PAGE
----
Agatha Christie’s Murder on the Orient Express has been adapted for audiences around the world roughly seven times (including radio, TV, film, and even a computer game) since its publication in 1934. The appeal is pretty easy to figure: there’s the opulent luxury train setting, for one, and the ensemble of characters — perfect for a stacked cast of celebrity performances — for another.
But another reason the story remains a favorite of the genre is that the resolution stands apart from most other murder mysteries. Murder on the Orient Express is a fun thriller, yes, but it also lives in a moral gray area, fairly unique in a genre known for its black-and-white sense of justice. The story’s themes of grief and revenge present a conundrum that even Christie’s celebrated Belgian detective, Hercule Poirot, can’t adequately judge.
Kenneth Branagh’s new big-screen adaptation of Christie’s novel is a diverting, gorgeous-looking film that struggles a little at showing the humbling effect that dilemma has on the great detective. However, it does a good job of portraying the pain at the center of this story, and how it metastasizes in its characters.
(note: minor spoilers follow)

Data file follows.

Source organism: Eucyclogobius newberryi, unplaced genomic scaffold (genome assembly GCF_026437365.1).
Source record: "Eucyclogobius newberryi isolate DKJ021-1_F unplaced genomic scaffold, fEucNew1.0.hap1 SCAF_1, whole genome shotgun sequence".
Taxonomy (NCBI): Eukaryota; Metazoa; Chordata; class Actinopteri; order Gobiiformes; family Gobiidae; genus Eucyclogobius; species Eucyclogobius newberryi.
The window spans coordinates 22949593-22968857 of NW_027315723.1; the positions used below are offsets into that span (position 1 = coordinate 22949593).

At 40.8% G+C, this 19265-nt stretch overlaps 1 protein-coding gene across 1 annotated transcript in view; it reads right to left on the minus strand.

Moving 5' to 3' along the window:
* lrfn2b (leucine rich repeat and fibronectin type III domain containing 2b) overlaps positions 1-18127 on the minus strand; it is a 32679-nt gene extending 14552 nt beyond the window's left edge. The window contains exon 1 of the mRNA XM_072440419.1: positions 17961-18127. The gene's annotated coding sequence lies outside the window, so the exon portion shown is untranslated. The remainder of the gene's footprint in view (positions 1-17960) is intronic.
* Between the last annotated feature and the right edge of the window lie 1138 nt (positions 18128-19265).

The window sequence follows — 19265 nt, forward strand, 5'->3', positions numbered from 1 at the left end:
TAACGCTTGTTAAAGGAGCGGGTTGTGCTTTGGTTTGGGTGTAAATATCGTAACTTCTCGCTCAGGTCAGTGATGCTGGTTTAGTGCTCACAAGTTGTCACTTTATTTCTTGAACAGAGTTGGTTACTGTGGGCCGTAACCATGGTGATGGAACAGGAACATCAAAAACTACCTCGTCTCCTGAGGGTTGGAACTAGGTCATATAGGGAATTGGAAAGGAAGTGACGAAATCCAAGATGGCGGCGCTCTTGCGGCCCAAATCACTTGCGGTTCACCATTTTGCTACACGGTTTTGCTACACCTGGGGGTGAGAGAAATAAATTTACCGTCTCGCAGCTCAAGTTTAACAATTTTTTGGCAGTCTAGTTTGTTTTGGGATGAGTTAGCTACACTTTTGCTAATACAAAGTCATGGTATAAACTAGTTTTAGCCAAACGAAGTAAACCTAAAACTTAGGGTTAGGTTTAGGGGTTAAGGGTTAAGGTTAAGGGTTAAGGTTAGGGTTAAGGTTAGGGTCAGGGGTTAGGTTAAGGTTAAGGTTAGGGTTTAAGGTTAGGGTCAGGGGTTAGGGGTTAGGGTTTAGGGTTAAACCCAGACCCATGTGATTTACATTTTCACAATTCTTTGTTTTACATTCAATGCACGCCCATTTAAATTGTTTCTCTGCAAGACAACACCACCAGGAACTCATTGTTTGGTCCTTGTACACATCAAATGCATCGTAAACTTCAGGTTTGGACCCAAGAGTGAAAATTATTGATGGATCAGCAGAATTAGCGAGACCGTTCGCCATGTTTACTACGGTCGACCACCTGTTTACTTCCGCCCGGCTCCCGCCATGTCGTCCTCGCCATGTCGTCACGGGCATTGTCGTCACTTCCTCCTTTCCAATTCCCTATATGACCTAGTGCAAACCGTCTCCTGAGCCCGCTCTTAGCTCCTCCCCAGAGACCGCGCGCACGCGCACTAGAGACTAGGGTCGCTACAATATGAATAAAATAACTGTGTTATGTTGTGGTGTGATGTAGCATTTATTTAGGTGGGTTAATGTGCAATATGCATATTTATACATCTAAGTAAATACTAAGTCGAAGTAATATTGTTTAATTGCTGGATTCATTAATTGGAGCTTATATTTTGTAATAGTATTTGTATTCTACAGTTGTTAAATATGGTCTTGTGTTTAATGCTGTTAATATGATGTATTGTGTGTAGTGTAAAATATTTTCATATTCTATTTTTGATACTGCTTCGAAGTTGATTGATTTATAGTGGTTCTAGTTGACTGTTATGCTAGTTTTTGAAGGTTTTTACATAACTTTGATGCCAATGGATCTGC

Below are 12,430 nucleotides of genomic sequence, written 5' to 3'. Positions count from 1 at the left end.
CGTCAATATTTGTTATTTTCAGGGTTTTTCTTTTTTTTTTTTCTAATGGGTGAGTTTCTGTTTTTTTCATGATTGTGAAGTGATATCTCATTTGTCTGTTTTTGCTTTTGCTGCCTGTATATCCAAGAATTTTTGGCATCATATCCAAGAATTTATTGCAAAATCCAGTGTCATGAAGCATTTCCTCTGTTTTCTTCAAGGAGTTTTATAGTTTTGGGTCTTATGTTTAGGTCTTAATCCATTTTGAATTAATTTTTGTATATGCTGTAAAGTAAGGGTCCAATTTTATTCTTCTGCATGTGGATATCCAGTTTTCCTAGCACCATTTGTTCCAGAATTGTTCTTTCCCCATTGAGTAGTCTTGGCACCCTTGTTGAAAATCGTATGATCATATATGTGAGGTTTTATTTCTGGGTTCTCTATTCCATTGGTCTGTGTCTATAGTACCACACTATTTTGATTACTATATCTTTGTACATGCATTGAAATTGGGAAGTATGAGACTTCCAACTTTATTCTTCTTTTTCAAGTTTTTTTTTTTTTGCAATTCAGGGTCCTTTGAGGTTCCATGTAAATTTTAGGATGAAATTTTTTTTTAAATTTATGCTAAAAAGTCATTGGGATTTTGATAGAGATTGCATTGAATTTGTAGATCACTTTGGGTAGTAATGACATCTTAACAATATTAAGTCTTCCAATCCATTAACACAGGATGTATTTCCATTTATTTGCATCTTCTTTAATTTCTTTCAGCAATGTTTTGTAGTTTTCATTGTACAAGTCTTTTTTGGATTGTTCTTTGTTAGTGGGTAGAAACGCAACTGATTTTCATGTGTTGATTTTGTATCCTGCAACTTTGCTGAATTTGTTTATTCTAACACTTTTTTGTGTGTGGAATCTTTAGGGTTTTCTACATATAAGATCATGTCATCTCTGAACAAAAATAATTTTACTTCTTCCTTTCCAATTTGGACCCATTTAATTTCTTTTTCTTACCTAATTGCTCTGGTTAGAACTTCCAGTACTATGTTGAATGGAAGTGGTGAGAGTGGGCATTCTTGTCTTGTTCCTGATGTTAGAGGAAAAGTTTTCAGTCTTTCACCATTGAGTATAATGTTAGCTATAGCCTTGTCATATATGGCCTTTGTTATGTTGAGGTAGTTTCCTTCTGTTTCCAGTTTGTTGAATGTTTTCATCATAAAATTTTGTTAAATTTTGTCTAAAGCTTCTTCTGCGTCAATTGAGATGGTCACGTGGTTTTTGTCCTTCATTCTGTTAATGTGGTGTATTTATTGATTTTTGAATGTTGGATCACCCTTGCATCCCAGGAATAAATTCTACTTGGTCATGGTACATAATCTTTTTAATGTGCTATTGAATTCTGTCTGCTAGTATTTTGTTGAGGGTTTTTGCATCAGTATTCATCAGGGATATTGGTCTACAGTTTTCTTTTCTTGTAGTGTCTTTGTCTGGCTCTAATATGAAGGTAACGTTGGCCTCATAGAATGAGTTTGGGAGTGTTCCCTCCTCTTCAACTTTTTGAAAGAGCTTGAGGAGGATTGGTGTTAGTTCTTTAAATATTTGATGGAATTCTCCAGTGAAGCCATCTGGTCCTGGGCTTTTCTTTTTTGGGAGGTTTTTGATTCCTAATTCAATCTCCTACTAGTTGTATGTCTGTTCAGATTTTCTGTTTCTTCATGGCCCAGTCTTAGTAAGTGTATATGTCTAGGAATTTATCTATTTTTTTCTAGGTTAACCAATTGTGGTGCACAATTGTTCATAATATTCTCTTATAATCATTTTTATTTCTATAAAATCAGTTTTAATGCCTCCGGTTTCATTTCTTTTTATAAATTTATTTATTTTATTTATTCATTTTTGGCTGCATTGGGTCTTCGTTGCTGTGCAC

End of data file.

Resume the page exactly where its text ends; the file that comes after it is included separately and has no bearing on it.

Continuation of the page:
Poirot (Branagh) is taking a short holiday in Istanbul when an urgent development in a case he’s working cuts the trip short. He gets the last seat aboard the Orient express, whose passengers include a shifty counterfeit art dealer (Johnny Depp) who turns up dead the first night. Stuck on a snowbound train with a murderer, Poirot must solve the crime before someone else turns up dead. But the crime, the victim, and the suspects are all more complicated than they first appear, and the experience disrupts Poirot’s understanding of right and wrong.
The ensemble of characters on the train are connected to a tragic crime, one with repercussions that have left each of them broken. Murder on the Orient Express reveals this brokenness, rather than judging the actions it inspires. The characters’ grief has turned inward and festered, resulting in a desire for revenge that, once carried out, doesn’t result in healing, only in more pain.
Where the movie falters is in showing the impact of this experience on Poirot. Much is made early on of the character’s obsession with balance and an ideal world. The result of the case is something that flies in the face of that. While Branagh’s Poirot is appropriately confused and outraged, you never get the sense that this experience will stick with him. By the end of the film, he seems to have shaken it off, ready to move on to the next adventure.
In Romans, Paul reminds us of the importance of leaving judgement to God, trying to find compassion for those who have hurt us, and through that, peace. In addition to being an entertaining mystery, Murder on the Orient Express reflects the way revenge, while providing temporary closure, doesn’t result in justice, or healing. The film doesn’t quite leave the impact it could (for that, check out the darker 2010 BBC adaptation), but it at least brings up the opportunity for discussion.